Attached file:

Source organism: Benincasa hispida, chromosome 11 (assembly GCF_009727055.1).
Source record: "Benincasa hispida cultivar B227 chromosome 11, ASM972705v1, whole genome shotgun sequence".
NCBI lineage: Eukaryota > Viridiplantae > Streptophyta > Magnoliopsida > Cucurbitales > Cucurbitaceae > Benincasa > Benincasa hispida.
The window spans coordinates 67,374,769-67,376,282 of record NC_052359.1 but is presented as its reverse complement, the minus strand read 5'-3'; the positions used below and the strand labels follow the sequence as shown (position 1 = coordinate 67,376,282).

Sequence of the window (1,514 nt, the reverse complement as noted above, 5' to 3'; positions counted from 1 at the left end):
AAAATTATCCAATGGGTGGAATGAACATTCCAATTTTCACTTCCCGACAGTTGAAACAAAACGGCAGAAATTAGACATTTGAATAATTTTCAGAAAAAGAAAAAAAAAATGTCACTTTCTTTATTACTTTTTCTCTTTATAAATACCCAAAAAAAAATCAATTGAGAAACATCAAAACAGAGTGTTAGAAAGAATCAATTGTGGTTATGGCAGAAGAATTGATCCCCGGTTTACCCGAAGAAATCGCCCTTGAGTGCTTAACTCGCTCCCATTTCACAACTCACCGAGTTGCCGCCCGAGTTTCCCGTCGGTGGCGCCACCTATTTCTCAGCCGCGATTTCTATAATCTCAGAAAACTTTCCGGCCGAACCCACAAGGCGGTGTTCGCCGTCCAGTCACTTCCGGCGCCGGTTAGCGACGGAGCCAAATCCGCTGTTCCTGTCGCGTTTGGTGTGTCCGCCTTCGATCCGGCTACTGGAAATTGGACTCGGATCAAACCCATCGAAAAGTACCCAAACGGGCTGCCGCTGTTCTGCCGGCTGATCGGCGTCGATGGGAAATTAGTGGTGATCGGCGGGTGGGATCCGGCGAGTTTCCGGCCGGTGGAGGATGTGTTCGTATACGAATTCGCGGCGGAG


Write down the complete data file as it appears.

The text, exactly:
Source organism: Benincasa hispida, chromosome 11 (assembly GCF_009727055.1).
Source record: "Benincasa hispida cultivar B227 chromosome 11, ASM972705v1, whole genome shotgun sequence".
NCBI lineage: Eukaryota > Viridiplantae > Streptophyta > Magnoliopsida > Cucurbitales > Cucurbitaceae > Benincasa > Benincasa hispida.
The window spans coordinates 67,374,769-67,376,282 of record NC_052359.1 but is presented as its reverse complement, the minus strand read 5'-3'; the positions used below and the strand labels follow the sequence as shown (position 1 = coordinate 67,376,282).

Sequence of the window (1,514 nt, the reverse complement as noted above, 5' to 3'; positions counted from 1 at the left end):
AAAATTATCCAATGGGTGGAATGAACATTCCAATTTTCACTTCCCGACAGTTGAAACAAAACGGCAGAAATTAGACATTTGAATAATTTTCAGAAAAAGAAAAAAAAAATGTCACTTTCTTTATTACTTTTTCTCTTTATAAATACCCAAAAAAAAATCAATTGAGAAACATCAAAACAGAGTGTTAGAAAGAATCAATTGTGGTTATGGCAGAAGAATTGATCCCCGGTTTACCCGAAGAAATCGCCCTTGAGTGCTTAACTCGCTCCCATTTCACAACTCACCGAGTTGCCGCCCGAGTTTCCCGTCGGTGGCGCCACCTATTTCTCAGCCGCGATTTCTATAATCTCAGAAAACTTTCCGGCCGAACCCACAAGGCGGTGTTCGCCGTCCAGTCACTTCCGGCGCCGGTTAGCGACGGAGCCAAATCCGCTGTTCCTGTCGCGTTTGGTGTGTCCGCCTTCGATCCGGCTACTGGAAATTGGACTCGGATCAAACCCATCGAAAAGTACCCAAACGGGCTGCCGCTGTTCTGCCGGCTGATCGGCGTCGATGGGAAATTAGTGGTGATCGGCGGGTGGGATCCGGCGAGTTTCCGGCCGGTGGAGGATGTGTTCGTATACGAATTCGCGGCGGAG